In the interest of full disclosure, I am heavy—definitely overweight and probably have been all my life—except for the four months leading up to my wedding. So it is with a biased perspective that I read of Abercrombie & Fitch’s position towards fat people. According to an article in Business Insider, this clothing retailer does not want to sell its clothes to overweight women or men. The CEO, Mike Jefferies, has been given a lot of flak for stating that he only wants to sell his clothing to “cool kids.”
“It’s almost everything. That’s why we hire good-looking people in our stores. Because good-looking people attract other good-looking people and we want to market to cool, good-looking people. We don’t market to anyone other than that,” said Jeffries.
At Abercrombie & Fitch, women’s sizes stop at large, though men can get extra large and double extra large.
People are up in arms over his statement, and while I would never be caught dead in an Abercrombie & Fitch store—and apparently they don’t want me in their stores either—this is nothing but good positioning and a solid marketing strategy. Knowing that you can not be all things to all people is the benchmark of intelligent positioning. In retail, there are tons of examples of brands that clearly define their audiences from Forever 21 to DTLR. You will never see an ugly person in a Ralph Lauren broadside and Lily Pulitzer ads did not feature inner-city youth. In all of these cases it just was not their target market.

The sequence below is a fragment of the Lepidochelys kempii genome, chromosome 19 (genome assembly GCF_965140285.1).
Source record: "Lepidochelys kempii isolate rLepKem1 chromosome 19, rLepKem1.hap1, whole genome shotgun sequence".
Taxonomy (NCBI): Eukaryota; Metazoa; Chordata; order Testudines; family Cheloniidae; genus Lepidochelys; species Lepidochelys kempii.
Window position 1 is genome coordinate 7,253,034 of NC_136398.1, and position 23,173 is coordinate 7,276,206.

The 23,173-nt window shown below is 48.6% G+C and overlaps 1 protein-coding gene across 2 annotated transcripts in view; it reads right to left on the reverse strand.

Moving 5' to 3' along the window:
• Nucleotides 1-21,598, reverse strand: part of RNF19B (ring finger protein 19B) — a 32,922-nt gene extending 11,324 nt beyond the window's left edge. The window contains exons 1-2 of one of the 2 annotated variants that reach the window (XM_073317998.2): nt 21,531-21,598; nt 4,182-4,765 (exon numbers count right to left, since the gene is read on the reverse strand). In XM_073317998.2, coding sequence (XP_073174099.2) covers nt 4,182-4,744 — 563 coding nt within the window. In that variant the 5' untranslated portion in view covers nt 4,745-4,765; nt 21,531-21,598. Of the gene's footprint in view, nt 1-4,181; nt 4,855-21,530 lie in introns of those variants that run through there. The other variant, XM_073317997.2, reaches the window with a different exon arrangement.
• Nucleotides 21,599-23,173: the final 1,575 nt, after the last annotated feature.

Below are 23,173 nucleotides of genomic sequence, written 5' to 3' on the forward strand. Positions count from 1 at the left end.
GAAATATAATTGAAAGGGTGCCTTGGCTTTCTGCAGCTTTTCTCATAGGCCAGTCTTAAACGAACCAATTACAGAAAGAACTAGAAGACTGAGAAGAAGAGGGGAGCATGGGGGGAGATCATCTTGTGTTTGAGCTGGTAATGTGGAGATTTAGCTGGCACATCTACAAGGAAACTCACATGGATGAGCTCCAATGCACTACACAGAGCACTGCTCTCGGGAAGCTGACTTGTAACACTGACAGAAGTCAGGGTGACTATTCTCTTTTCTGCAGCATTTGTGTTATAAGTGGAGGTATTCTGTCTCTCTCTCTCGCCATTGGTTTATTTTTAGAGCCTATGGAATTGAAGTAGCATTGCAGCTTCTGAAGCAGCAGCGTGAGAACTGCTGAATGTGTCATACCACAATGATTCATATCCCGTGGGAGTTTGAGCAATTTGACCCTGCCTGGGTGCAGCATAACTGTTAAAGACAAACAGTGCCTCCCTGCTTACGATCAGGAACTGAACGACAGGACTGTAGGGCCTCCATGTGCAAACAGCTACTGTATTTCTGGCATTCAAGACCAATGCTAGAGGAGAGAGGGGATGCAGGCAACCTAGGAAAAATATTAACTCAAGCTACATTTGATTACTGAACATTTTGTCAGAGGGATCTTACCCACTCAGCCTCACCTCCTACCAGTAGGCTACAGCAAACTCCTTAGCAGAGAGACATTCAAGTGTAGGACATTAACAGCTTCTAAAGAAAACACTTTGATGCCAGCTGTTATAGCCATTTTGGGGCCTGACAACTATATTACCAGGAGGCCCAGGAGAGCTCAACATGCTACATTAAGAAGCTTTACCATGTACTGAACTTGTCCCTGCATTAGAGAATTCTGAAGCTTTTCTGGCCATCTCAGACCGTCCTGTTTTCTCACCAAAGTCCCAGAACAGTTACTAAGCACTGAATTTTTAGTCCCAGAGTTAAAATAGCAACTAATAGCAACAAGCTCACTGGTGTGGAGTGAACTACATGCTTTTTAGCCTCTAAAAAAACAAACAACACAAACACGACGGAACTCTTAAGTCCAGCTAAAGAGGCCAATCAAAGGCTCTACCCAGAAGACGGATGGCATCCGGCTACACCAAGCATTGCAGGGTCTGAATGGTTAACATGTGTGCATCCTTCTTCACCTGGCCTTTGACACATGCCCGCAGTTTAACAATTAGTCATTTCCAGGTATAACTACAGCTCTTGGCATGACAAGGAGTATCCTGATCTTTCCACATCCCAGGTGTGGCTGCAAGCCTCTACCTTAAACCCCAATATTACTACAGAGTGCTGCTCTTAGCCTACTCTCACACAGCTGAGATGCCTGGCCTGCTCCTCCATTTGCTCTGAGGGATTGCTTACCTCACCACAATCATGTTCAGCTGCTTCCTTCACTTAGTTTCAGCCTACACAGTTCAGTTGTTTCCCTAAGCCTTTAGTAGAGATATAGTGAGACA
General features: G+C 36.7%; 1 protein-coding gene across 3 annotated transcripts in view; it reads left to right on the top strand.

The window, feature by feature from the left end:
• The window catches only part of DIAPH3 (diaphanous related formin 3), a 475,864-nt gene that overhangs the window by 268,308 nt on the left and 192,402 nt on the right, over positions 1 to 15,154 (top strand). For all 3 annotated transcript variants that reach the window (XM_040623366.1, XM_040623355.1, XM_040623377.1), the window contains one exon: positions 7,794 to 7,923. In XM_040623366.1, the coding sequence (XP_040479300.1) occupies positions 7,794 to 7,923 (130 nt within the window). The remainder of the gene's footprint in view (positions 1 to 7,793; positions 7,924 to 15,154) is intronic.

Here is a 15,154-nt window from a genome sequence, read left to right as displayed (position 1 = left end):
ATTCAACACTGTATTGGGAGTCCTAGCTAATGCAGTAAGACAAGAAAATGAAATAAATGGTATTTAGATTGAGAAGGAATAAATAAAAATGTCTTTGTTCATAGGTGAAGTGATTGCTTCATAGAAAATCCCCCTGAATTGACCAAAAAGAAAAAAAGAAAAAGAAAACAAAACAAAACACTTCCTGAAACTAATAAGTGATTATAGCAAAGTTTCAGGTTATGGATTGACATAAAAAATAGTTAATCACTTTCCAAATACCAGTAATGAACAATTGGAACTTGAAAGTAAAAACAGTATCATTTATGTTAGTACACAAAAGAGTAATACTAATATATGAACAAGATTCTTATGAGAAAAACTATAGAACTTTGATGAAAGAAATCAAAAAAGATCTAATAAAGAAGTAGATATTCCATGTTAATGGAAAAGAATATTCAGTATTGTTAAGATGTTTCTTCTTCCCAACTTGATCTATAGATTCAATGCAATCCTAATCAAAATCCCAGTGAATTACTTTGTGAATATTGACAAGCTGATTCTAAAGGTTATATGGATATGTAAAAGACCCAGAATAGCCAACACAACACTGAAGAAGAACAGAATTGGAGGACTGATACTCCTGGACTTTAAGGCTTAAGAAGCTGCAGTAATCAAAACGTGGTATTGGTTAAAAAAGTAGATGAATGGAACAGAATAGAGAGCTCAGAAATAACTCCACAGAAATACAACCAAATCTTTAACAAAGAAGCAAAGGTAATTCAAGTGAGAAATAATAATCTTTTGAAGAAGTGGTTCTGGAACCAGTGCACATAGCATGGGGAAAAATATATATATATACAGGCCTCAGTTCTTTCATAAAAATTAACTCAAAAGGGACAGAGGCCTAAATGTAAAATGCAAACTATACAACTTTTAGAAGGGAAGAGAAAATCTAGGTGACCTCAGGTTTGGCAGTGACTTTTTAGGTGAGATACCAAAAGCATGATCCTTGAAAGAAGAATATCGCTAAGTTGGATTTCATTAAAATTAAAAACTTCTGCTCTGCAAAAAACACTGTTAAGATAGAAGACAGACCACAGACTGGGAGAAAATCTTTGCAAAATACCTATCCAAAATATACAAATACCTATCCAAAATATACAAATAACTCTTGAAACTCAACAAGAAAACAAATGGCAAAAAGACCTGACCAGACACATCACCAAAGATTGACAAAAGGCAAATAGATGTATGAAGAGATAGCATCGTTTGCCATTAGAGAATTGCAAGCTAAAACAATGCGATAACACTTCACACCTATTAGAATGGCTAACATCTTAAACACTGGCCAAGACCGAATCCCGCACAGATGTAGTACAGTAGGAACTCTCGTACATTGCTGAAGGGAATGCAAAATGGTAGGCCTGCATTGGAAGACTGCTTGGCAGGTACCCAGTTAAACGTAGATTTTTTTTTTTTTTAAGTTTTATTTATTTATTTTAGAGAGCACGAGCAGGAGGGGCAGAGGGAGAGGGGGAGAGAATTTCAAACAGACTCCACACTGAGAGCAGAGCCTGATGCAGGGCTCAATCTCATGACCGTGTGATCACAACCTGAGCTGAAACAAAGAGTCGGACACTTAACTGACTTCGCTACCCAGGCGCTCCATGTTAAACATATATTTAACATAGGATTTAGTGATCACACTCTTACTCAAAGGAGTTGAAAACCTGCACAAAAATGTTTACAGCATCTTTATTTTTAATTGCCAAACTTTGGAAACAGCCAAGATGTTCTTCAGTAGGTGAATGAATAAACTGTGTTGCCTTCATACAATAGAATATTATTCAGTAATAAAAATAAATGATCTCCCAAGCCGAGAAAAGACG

Looking at the plethora of comments to an article, Abercrombie & Fitch CEO Explains Why He Hates Fat Chicks, the vast majority of them are negative. But one particularly astute comment that stood out among the bashing.
Devon Houston, the CEO at True Artist Productions, comments, “It is a marketing strategy, but it being a marketing strategy does not make it a smart move to openly insult or discriminate openly against people that you sell to.”
Understanding and focusing on a niche audience is smart. Crowing about it in a public forum is not.